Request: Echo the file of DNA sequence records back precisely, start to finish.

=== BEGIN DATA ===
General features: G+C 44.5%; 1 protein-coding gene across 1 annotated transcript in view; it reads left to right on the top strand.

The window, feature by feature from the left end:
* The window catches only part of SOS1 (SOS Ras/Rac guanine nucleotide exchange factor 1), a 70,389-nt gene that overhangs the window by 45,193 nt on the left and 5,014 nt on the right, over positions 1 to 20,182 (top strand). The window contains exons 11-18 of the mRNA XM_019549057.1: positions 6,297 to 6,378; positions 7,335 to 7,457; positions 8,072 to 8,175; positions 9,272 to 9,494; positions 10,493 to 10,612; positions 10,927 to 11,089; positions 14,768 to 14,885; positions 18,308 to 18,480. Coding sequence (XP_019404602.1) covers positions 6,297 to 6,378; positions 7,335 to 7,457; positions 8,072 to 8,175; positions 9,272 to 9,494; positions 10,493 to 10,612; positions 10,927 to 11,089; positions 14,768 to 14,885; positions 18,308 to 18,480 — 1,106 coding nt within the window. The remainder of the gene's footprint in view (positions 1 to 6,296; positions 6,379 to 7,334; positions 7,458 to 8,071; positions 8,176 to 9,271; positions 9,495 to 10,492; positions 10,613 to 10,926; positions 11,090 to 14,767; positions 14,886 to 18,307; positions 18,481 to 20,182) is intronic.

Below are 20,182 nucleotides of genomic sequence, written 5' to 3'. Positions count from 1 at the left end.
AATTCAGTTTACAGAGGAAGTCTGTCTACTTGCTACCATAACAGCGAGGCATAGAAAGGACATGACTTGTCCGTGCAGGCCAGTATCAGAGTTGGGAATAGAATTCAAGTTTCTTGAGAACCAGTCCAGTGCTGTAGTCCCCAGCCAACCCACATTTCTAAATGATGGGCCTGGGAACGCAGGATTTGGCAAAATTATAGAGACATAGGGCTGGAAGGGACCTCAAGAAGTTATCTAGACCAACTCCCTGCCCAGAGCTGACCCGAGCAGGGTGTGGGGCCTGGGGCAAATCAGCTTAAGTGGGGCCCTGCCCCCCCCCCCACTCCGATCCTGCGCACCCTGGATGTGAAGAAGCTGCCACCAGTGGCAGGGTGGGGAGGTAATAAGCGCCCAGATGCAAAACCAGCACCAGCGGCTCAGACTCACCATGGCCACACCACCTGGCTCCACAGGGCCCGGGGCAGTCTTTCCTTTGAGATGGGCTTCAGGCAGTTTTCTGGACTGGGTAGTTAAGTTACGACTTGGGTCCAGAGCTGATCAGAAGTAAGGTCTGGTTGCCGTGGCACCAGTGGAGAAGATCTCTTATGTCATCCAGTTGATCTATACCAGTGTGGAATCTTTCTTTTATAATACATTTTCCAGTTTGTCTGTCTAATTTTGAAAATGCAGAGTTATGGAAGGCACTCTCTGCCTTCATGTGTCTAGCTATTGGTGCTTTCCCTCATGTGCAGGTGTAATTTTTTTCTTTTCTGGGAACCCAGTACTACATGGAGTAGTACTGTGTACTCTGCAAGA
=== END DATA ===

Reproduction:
General features: G+C 44.5%; 1 protein-coding gene across 1 annotated transcript in view; it reads left to right on the top strand.

The window, feature by feature from the left end:
* The window catches only part of SOS1 (SOS Ras/Rac guanine nucleotide exchange factor 1), a 70,389-nt gene that overhangs the window by 45,193 nt on the left and 5,014 nt on the right, over positions 1 to 20,182 (top strand). The window contains exons 11-18 of the mRNA XM_019549057.1: positions 6,297 to 6,378; positions 7,335 to 7,457; positions 8,072 to 8,175; positions 9,272 to 9,494; positions 10,493 to 10,612; positions 10,927 to 11,089; positions 14,768 to 14,885; positions 18,308 to 18,480. Coding sequence (XP_019404602.1) covers positions 6,297 to 6,378; positions 7,335 to 7,457; positions 8,072 to 8,175; positions 9,272 to 9,494; positions 10,493 to 10,612; positions 10,927 to 11,089; positions 14,768 to 14,885; positions 18,308 to 18,480 — 1,106 coding nt within the window. The remainder of the gene's footprint in view (positions 1 to 6,296; positions 6,379 to 7,334; positions 7,458 to 8,071; positions 8,176 to 9,271; positions 9,495 to 10,492; positions 10,613 to 10,926; positions 11,090 to 14,767; positions 14,886 to 18,307; positions 18,481 to 20,182) is intronic.

Below are 20,182 nucleotides of genomic sequence, written 5' to 3'. Positions count from 1 at the left end.
AATTCAGTTTACAGAGGAAGTCTGTCTACTTGCTACCATAACAGCGAGGCATAGAAAGGACATGACTTGTCCGTGCAGGCCAGTATCAGAGTTGGGAATAGAATTCAAGTTTCTTGAGAACCAGTCCAGTGCTGTAGTCCCCAGCCAACCCACATTTCTAAATGATGGGCCTGGGAACGCAGGATTTGGCAAAATTATAGAGACATAGGGCTGGAAGGGACCTCAAGAAGTTATCTAGACCAACTCCCTGCCCAGAGCTGACCCGAGCAGGGTGTGGGGCCTGGGGCAAATCAGCTTAAGTGGGGCCCTGCCCCCCCCCCCACTCCGATCCTGCGCACCCTGGATGTGAAGAAGCTGCCACCAGTGGCAGGGTGGGGAGGTAATAAGCGCCCAGATGCAAAACCAGCACCAGCGGCTCAGACTCACCATGGCCACACCACCTGGCTCCACAGGGCCCGGGGCAGTCTTTCCTTTGAGATGGGCTTCAGGCAGTTTTCTGGACTGGGTAGTTAAGTTACGACTTGGGTCCAGAGCTGATCAGAAGTAAGGTCTGGTTGCCGTGGCACCAGTGGAGAAGATCTCTTATGTCATCCAGTTGATCTATACCAGTGTGGAATCTTTCTTTTATAATACATTTTCCAGTTTGTCTGTCTAATTTTGAAAATGCAGAGTTATGGAAGGCACTCTCTGCCTTCATGTGTCTAGCTATTGGTGCTTTCCCTCATGTGCAGGTGTAATTTTTTTCTTTTCTGGGAACCCAGTACTACATGGAGTAGTACTGTGTACTCTGCAAGA